Using typical classroom materials to practise short answers

A ball, dice, blocks, cards, coins, etc can be combined with one or more of the ideas above in many ways, some of which are explained below.


Short answers ball games

As mentioned in the brainstorming section, you can get a lot of fun out of students simply throwing back, bouncing back or rolling back a ball as they ask and answer a string of (suitable) Yes/ No questions. This can be done with the serving side asking the questions each time, switching who serves if they pause too long, drop the ball, hit the ball out of bounds, repeat a question that has already been asked, ask the wrong kind of question, or answer with the wrong kind of answer.. Alternatively, the game can be played with students answering the question that they received and asking a different question back each time that they return the ball. Student lose a point and/ or the right to serve if they pause too long, etc.

Especially with a sticky ball (= sucker ball), you can also get students to throw at short answers on the board and then ask questions to try to get the answer that they hit, e.g. asking “Are there chairs in your kitchen?” if the ball landed on “Yes, there are”.


Short answers blocks games

Students build a tower from blocks as they ask and answer Yes/ No questions. You can let them add a block to the tower with one or more of these systems:

  • Each time that they think of a suitable Yes/ No question (perhaps only with the one or two auxiliary verbs that you are practising)
  • Each time that they answer a Yes/ No question
  • Each time that they get a particular answer from their partner (e.g. one block per “Yes, I did” answer in the first round, then one block per “I don’t know” answer in the second round)


Short answers coin games

A coin is perfect for short answer games as it has one side for “Yes” and one side for “No”. With that system, the two sides can decide what answer they should try to get from their partner, or it can decide what (true or false) answer they should give to the questions in a bluffing game. The other possibility is for the two sides to be two different auxiliary verbs, e.g. “Yes, I have” for heads and “Yes, I did” for tails if you are practising the contrast between Present Perfect and Past Simple.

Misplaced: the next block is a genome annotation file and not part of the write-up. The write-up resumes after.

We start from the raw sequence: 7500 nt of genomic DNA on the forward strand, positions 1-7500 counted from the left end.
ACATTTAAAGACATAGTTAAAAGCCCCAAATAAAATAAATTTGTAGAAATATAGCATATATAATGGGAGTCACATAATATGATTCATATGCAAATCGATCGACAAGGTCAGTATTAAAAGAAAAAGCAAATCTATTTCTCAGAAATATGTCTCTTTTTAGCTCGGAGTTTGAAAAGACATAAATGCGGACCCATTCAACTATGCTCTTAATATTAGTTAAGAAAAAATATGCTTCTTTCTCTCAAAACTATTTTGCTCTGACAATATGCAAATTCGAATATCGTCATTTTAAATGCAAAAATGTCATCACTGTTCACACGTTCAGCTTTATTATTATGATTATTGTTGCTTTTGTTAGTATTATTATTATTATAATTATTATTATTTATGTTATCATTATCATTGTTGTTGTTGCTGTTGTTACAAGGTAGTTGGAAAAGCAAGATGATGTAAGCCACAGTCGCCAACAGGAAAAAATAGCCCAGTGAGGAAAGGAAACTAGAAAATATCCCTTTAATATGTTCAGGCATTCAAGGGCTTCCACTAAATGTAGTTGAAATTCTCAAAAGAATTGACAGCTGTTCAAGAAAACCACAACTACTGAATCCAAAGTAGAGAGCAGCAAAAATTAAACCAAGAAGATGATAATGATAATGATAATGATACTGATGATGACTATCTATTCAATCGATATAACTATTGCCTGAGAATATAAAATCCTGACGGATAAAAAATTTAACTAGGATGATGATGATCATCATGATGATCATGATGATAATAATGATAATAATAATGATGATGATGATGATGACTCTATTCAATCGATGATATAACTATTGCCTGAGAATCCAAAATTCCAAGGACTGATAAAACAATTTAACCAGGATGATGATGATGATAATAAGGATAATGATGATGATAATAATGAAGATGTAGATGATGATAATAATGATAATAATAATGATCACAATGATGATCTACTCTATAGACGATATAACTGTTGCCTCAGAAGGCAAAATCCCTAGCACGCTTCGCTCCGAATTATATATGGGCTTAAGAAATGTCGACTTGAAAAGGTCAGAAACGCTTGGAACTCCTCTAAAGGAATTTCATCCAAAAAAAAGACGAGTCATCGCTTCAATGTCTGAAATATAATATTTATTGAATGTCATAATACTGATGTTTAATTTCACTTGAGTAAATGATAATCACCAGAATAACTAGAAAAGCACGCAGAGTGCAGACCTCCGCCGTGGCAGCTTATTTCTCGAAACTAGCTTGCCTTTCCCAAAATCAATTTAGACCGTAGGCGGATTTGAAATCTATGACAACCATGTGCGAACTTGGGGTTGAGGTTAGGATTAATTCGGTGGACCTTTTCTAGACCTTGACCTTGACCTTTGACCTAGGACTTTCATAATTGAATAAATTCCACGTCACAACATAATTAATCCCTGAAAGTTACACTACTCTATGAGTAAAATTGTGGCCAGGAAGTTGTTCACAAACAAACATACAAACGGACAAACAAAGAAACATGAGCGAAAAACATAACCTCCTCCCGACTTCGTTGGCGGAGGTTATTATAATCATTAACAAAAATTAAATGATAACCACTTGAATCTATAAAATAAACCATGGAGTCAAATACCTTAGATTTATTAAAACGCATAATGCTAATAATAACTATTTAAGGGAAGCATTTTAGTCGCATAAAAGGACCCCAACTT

The other thing that students can do with a coin is flick it across a worksheet with all the different possible answers on it and then try to get that answer from their partner, e.g. asking “Will you retire in your sixties, do you think?” if the coin lands on “Yes, I will”.


Short answers dice games

If your students might waste time flicking coins all around the room as they try to get heads or tails, dice can also be used to decide which of two answers they should try to get from their partner or use in their answer, e.g. “1, 2 or 3 = Yes” and “4, 5 or 6 = No”. It is also possible to add more options, e.g. “1 = Yes, I did, 2 = No, I didn’t, 3 = Yes, he/ she did, 4 = No, he/ she didn’t, 5 = I don’t know, 6 = I don’t know”. A dice can also decide the topics, e.g. “1 = food, 2 = colours” etc for “Do you like…?” questions.


Short answers card games

Especially if you want more than the six options that a dice supplies, you can make cards with short answers (plus maybe related ones like “I don’t know” and “Actually,…”), topics or questions to use in the games above such as having to get that answer from their partner.


Short answers worksheets

Suggested short answers, topics and/ or questions can also be put onto a worksheet for students to choose and then cross off. To add more fun and challenge, instead of choosing whatever topic etc they like, students can close their eyes and put their finger down on one of the options. As mentioned above, they could also flick a coin across the page. Alternatively, you can let students choose whichever they like but set up a system that they must follow to win the game. For example, if you put all the short answers in a grid, you can play a kind of Short Answers Noughts and Crosses/ Short Answers Connect 4 by telling them that they must get a certain number of answers in a straight line in the grid to win the game.

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Written by Alex Case for